Members of the House of Representatives have drawn the attention of the federal government to the trend of Nigerians being illegally detained in prisons in foreign lands, and asked the Federal Government to secure their release.
This follows a motion raised by a lawmaker, Dennis Idahosa, on the need to ascertain the number of Nigerians detained in foreign prisons, during plenary on Thursday in the lower chamber of the National Assembly in Abuja.
In their resolution, they urged the Federal Government to intervene and secure the release of Nigerians being held illegally in prisons abroad.
The lawmakers also resolved to mandate the House Committees on Foreign Affairs, Justice and Inter-Parliamentary Relations, to ensure compliance with the resolution reach.
Before the resolution, they noted that Nigerians were in almost all countries of the world, making exploits in sports, technology, business, education, and politics, and have been ranked as one of the highest educated immigrants in foreign countries.
They added that due to the large population of the Nigerian diaspora community, the Nigerians in Diaspora Commission (NIDCOM) was established to provide for the engagement and participation of such persons in the development of the country.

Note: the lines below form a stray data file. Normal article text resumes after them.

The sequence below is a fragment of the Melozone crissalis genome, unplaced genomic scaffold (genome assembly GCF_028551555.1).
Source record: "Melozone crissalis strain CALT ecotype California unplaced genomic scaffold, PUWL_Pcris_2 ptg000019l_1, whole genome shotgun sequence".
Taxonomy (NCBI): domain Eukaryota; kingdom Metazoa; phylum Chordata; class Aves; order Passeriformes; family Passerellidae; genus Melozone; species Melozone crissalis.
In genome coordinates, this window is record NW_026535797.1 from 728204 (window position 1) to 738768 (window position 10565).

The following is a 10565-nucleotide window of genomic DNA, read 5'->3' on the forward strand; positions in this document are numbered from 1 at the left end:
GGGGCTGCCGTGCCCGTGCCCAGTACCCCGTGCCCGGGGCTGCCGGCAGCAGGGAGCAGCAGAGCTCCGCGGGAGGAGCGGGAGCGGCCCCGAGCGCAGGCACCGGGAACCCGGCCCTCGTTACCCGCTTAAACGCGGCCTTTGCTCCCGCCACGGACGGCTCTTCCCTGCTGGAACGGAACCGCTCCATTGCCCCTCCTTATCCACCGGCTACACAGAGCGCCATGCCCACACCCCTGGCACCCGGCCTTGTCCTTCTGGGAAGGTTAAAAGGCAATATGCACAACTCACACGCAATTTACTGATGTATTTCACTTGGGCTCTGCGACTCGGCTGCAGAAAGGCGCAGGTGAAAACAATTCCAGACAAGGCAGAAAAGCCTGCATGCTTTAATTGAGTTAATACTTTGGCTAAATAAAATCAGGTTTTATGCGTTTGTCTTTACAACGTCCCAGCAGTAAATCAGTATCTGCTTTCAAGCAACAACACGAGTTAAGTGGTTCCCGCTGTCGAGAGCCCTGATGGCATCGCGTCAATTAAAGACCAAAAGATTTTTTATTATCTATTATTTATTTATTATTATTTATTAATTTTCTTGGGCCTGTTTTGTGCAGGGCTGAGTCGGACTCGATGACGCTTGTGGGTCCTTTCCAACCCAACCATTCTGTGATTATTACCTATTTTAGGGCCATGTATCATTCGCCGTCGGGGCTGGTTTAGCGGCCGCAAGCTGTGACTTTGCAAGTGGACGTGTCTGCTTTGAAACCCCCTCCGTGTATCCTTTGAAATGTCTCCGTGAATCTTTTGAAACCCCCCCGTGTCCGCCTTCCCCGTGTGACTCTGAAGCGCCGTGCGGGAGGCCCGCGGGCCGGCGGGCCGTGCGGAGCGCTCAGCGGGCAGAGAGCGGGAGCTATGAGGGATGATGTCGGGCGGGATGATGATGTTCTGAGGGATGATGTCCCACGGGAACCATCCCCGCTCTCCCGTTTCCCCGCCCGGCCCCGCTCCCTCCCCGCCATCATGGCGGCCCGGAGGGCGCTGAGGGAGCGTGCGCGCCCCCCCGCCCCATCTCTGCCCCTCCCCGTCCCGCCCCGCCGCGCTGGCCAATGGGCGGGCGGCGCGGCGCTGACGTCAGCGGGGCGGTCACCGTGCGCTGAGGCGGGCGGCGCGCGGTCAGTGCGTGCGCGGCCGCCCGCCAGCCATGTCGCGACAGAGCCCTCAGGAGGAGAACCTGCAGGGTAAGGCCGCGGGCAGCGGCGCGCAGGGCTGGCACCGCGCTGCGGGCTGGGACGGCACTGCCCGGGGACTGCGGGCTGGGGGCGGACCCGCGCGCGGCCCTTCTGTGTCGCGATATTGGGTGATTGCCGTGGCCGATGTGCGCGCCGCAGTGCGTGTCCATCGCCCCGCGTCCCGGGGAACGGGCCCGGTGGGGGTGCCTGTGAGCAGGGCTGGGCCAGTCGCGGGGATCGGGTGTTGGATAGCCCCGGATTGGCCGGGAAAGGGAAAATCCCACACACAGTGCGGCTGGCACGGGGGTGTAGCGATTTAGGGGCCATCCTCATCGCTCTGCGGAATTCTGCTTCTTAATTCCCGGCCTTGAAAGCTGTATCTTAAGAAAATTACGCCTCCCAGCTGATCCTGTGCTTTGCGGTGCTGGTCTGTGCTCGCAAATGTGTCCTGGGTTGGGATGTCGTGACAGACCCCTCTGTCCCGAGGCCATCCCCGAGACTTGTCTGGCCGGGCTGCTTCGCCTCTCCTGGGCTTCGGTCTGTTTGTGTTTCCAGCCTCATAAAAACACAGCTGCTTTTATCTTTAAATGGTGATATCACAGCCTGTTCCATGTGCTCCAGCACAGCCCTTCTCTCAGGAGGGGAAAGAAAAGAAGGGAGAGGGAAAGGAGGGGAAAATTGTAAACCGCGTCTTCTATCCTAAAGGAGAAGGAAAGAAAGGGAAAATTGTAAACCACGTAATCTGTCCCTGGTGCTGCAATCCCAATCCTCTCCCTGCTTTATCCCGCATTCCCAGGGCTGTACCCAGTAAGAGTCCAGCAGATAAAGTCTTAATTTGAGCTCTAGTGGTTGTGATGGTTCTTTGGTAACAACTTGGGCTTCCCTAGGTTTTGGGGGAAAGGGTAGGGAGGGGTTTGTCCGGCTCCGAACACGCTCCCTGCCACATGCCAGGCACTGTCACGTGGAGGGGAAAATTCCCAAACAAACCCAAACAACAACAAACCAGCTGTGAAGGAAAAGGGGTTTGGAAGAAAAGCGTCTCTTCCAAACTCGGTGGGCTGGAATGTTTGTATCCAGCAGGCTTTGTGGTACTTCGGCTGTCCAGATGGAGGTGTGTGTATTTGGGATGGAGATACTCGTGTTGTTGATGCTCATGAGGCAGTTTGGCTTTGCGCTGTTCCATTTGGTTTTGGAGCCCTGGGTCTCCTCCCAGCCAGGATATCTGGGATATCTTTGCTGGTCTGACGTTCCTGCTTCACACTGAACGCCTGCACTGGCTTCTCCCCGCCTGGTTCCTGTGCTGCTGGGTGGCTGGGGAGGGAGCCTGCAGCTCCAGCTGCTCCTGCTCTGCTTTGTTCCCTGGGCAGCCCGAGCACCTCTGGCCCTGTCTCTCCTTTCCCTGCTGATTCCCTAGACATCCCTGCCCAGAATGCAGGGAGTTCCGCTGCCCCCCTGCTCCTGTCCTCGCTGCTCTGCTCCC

In moving the motion, Idahosa drew the attention of his colleagues to the International Conventions and Treaties which prescribed that anyone charged with a criminal offence was entitled to a fair hearing, within a reasonable time by an independent and impartial tribunal established by law.
According to him, the World Bank estimated remittances of around 24.3 billion per year and six per cent of the country’s GDP, thereby making Nigeria one of the highest-ranking countries of the world in remittances inflow.
“Cognisant that the remittances of Nigerians living abroad have been of significant impact in the development and economic growth of the country;
“Concerned about reports that many Nigerians are languishing in foreign prisons, some of whom are being illegally detained, while some are exposed to labour exploitation, poor living conditions, discrimination, sex exploitation and other forms of dehumanising treatments;
“Worried that from a 2019 survey report by the Legal Defence and Assistance Project (LEPAD), about 16,500 Nigerians who are in prisons outside the country were convicted without legal representation and not knowing why they are in jail,” the lawmaker said.
Idahosa believes the Federal Government needs to employ diplomatic means to help Nigerians wrongly convicted and being detained in various prisons abroad.